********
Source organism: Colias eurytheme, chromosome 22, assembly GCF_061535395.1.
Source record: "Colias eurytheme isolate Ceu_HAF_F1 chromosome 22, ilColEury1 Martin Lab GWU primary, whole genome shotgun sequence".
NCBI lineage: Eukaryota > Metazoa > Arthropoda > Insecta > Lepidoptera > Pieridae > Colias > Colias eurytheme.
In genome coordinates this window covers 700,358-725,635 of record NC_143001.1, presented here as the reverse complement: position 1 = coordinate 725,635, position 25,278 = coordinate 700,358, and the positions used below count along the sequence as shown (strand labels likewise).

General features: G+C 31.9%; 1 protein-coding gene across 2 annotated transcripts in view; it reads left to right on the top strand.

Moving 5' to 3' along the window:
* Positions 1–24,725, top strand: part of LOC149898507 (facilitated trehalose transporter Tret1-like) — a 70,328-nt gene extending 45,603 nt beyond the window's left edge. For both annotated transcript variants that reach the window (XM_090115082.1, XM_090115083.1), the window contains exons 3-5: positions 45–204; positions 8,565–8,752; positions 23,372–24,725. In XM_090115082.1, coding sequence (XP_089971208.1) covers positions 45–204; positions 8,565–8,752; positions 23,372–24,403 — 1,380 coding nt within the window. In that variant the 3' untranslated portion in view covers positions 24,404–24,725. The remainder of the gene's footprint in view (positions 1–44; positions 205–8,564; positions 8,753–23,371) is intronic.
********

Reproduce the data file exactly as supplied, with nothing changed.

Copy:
Source organism: Colias eurytheme, chromosome 22, assembly GCF_061535395.1.
Source record: "Colias eurytheme isolate Ceu_HAF_F1 chromosome 22, ilColEury1 Martin Lab GWU primary, whole genome shotgun sequence".
NCBI lineage: Eukaryota > Metazoa > Arthropoda > Insecta > Lepidoptera > Pieridae > Colias > Colias eurytheme.
In genome coordinates this window covers 700,358-725,635 of record NC_143001.1, presented here as the reverse complement: position 1 = coordinate 725,635, position 25,278 = coordinate 700,358, and the positions used below count along the sequence as shown (strand labels likewise).

General features: G+C 31.9%; 1 protein-coding gene across 2 annotated transcripts in view; it reads left to right on the top strand.

Moving 5' to 3' along the window:
* Positions 1–24,725, top strand: part of LOC149898507 (facilitated trehalose transporter Tret1-like) — a 70,328-nt gene extending 45,603 nt beyond the window's left edge. For both annotated transcript variants that reach the window (XM_090115082.1, XM_090115083.1), the window contains exons 3-5: positions 45–204; positions 8,565–8,752; positions 23,372–24,725. In XM_090115082.1, coding sequence (XP_089971208.1) covers positions 45–204; positions 8,565–8,752; positions 23,372–24,403 — 1,380 coding nt within the window. In that variant the 3' untranslated portion in view covers positions 24,404–24,725. The remainder of the gene's footprint in view (positions 1–44; positions 205–8,564; positions 8,753–23,371) is intronic.